## How Long Do You Have to Solve Technical Questions?

### Posted on Sunday, November 13th, 2011

Before telling you how long you have to solve technical questions, let me ask you a question.

Your math teacher assigns you a problem. It takes you 5 minutes to solve it. Is that quick or slow?

Hopefully, you’re looking at this question confused. 5 minutes might be unacceptably long to compute, say, the square root of 16, but extremely quick to solve a more complex proof. I didn’t tell you what the question is, so how can you tell me if 5 minutes is quick or slow?

So how long do you have to solve technical questions?

As in the above situation, it totally depends on the complexity of the question. A simple factual question might take seconds. A reasonably straightforward algorithm question might take a couple minutes. But a complex algorithm could take 30 minutes or more to solve.

That said, in a technical typical interview, a candidate typically solves one or two coding / algorithm questions. That’s an average though, over typical questions; be very careful about thinking, “gee, I solved three questions, I must have done great!” Solving ten questions does not mean that you’ve done well, if they were easy questions. Likewise, you might have done extremely well without even finishing one question.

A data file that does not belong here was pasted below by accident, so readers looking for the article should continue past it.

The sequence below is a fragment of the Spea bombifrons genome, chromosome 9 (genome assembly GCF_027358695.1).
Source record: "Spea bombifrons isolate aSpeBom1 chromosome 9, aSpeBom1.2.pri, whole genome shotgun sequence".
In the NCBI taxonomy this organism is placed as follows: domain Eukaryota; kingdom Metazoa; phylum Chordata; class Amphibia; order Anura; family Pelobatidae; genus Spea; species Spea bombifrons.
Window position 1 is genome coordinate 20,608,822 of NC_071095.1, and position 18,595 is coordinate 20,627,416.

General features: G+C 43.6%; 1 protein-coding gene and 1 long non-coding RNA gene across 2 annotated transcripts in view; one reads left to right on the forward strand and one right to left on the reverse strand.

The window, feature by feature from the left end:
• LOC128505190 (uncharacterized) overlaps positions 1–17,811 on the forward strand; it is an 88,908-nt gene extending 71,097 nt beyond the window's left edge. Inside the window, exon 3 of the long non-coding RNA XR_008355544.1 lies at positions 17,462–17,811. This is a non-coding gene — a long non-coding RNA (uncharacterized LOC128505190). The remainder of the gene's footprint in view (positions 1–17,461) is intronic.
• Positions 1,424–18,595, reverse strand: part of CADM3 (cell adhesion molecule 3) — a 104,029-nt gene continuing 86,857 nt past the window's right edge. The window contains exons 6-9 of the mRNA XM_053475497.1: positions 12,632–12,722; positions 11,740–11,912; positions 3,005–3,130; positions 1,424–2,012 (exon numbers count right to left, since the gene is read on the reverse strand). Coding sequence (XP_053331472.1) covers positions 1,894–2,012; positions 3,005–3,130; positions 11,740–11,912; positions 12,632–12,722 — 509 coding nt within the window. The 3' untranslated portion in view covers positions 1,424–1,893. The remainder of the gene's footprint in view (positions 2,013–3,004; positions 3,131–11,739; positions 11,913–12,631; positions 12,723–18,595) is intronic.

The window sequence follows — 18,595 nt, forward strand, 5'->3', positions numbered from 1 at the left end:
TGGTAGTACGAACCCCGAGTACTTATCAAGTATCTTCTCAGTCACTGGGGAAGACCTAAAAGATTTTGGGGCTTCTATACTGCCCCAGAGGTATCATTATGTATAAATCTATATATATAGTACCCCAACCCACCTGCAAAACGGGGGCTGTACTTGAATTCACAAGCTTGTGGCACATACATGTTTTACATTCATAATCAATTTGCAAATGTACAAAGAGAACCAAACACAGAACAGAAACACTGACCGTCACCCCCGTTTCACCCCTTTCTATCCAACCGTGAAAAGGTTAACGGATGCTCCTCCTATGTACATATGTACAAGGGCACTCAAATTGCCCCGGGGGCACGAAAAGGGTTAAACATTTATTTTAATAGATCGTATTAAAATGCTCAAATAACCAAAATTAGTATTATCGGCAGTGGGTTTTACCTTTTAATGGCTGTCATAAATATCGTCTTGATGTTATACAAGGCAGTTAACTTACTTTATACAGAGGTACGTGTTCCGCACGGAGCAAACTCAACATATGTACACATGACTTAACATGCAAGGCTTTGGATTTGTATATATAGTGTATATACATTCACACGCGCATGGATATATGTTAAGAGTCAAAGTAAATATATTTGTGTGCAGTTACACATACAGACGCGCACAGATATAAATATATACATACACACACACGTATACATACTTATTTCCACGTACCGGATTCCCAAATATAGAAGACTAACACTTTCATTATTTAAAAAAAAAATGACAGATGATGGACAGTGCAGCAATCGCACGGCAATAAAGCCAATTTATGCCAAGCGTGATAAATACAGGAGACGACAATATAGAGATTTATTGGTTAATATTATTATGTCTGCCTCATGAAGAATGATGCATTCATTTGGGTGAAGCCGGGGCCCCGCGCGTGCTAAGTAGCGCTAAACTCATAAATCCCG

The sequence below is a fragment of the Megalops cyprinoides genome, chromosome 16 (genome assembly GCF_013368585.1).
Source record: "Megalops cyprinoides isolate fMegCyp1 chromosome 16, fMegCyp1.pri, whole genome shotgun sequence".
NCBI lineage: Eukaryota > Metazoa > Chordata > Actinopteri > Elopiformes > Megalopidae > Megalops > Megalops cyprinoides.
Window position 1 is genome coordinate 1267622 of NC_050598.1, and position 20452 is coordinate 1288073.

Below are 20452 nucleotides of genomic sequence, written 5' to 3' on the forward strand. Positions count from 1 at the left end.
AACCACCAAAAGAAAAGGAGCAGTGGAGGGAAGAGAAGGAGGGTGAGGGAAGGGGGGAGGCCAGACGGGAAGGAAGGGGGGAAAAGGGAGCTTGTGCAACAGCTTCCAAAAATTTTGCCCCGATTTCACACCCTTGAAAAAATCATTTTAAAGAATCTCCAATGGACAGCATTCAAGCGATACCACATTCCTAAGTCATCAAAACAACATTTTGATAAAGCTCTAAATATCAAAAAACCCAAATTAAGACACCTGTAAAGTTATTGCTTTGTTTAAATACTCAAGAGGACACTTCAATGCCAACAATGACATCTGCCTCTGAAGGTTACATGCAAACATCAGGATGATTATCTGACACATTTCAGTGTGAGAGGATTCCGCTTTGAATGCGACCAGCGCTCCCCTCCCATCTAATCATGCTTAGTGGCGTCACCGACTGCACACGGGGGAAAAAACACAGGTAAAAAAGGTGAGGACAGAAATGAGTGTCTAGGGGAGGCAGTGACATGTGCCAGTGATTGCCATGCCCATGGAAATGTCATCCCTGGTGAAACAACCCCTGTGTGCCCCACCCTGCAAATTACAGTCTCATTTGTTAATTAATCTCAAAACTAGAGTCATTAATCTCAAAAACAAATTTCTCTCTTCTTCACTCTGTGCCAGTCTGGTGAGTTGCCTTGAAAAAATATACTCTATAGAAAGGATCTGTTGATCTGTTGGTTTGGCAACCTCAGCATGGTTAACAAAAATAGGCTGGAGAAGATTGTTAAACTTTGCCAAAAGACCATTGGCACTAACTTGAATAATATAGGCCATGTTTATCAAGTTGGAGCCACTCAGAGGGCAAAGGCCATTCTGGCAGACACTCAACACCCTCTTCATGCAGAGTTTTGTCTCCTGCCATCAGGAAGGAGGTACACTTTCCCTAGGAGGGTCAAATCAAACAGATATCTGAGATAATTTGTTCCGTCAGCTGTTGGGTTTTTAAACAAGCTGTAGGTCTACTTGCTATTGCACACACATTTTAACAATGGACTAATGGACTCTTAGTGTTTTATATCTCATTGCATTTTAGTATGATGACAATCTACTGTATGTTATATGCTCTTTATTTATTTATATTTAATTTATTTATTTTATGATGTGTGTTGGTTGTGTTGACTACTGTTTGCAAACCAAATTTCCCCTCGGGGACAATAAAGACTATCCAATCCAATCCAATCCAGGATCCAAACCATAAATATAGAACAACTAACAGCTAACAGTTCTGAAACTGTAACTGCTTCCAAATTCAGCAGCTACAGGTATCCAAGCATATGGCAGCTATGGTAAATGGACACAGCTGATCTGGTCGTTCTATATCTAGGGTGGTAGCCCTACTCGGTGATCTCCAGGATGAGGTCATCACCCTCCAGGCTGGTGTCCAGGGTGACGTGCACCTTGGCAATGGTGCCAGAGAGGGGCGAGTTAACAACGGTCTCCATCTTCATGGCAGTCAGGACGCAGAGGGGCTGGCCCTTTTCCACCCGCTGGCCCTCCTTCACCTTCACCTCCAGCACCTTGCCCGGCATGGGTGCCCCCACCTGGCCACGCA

So how do you know how well you’ve done?

You don’t (really, really, I promise you, you don’t!). Your interview performance is impossible to judge.

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### 3 Responses to“How Long Do You Have to Solve Technical Questions?”

• #### Abhishek Dilliwal says:November 14th, 2011 at 6:33 am

rightly said, also what if the interviewer is expecting a better approach rather than just correct answer?

• #### Sanjeev Kulkarni says:November 14th, 2011 at 7:37 am

A tiny bit of great reinforcement of Laws of Interview!

• #### Gayle Laakmann says:November 14th, 2011 at 5:29 pm

@Abhishek It is (almost) always about more than getting the right answer. First of all, most questions are not judged on a correct / incorrect basis. Many algorithms might work but be suboptimal. Secondly, the speed to get the solution, the approach taken, the mistakes made, the cleanness of the code, etc, all matter.

It’s very rare for an interview to be looking for merely the “correct answer” (whatever that means).